Masters-level training: The Deep-Sea Drop Cameras will be on long-term loan, so that each country can continue to explore their own backyards, however, the interpretation and use of data will require higher capacity. For example, how will a country know if a new species has been discovered without taxonomic or ecological expertise? To enable lasting scientific capacity, we propose to have two students matriculate at either Boston University (with Rotjan) or the University of Rhode Island (with Phillips), with other team members serving as committee members or collaborators to leverage the full intellectual heft of our team. This will include access to the Deep Ocean Stewardship Initiative and Deep-Sea Biology Society, which will enable students to engage more fully in the global community of deep-sea experts. MSc-level training is part of our program to ensure that the country has the necessary tools to put their exploratory findings into the relevant scientific context. Subject to funding availability, a scholarship from National Geographic and/or external partners will be offered to each student to use Deep-Sea Drop Cameras as part of their project. The appropriate student will be identified during Aim 2 via a scholarship RFP in-country. Applicants will be evaluated by the team and asked to apply to the appropriate graduate program; if accepted, the scholarship will be applied towards their degree.  


Excited by our proposal, OpenROV has pledged two Trident ROVs to enable concurrent mesophotic exploration.


Ultimately, this project will enable the exploration of entirely or mostly unknown deep-sea environments. As a result, the habitats and communities that will be encountered are unknown, which is exciting! Specific deployment locations are also unknown, but will be decided within the first project months. Likewise, ships of opportunity for deployments and retrievals are currently unknown, although we are confident that appropriate vessels will be found. The partners are also unknown, but Rotjan and Amon can help to facilitate via their contacts. Lastly, we are unsure how the knowledge gained from this pilot project will be applied in each country. This is a deliberate choice as we will provide guidance on this matter only if requested.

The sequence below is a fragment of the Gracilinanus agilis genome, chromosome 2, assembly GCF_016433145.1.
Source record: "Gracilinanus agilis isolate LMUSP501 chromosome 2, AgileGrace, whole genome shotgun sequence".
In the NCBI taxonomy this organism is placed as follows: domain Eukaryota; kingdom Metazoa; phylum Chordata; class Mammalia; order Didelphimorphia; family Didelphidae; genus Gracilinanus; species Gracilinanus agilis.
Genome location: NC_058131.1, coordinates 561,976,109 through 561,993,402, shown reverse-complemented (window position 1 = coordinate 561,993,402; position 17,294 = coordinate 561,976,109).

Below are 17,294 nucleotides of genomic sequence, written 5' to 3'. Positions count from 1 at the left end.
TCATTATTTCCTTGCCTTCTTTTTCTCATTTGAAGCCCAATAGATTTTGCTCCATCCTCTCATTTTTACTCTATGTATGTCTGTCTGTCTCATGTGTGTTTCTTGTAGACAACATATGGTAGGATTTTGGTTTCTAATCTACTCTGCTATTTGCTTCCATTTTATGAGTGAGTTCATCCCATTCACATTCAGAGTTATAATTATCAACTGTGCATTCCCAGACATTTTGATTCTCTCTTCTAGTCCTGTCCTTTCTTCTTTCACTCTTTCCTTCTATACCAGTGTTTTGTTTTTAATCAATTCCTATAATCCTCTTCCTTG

• Two National Geographic Deep-Sea Drop Cameras

  • Technological expertise from National Geographic

  • Two Trident ROVs

  • Academic expertise and training programs at Boston University, University of Rhode Island, and MIT Media Lab

  • Strong local partnerships in the Republic of Kiribati and Trinidad and Tobago

  • Access to ships and other resources in the Republic of Kiribati and Trinidad and Tobago

  • Science-communication expertise from MIT Media Lab

  • $15,000 USD towards the Trinidad and Tobago component from the Inter-American Development Bank


  • Travel expenses

  • Partial funding for scholarships


  • Tuition waiver from University of Rhode Island for 1-year MSc

  • Tuition support from the Phoenix Islands Protected Area Trust for the 2-year MSc


Team Members

Diva Amon, Natural History Museum London / Deep-Sea Biology Society / Trinidad and Tobago

Rafael Anta, Inter-American Development Bank

Katy Croff Bell, MIT Media Lab

Kristina Gjerde, Deep Ocean Stewardship Initiative / International Union for Conservation of Nature

Brennan Phillips, University of Rhode Island

Randi Rotjan, Boston University / Phoenix Islands Protected Area / Republic of Kiribati

Miriam Simun, MIT Media Lab

Alan Turchik, National Geographic

Diva Amon:

Diva Amon has submitted this pub for publication.

Diva Amon:

Please publish :)

James Neilan:

This fits so beautifully well with the Chesapeake Bay project. I am sad that I could not stay on day 2 of the symposium. I’m wondering if there could be a way to ties in the ocean drop cams with a local project like Smart Bay and have students/citizens at new England Aquarium, Virginia Aquarium, and Trinidad and Tobago do like a remote tour style of class room First look at The ecosystems remotely in Trinidad, switch over to North Atlantic Boston area and then the warmer tidal marshes of Virginia…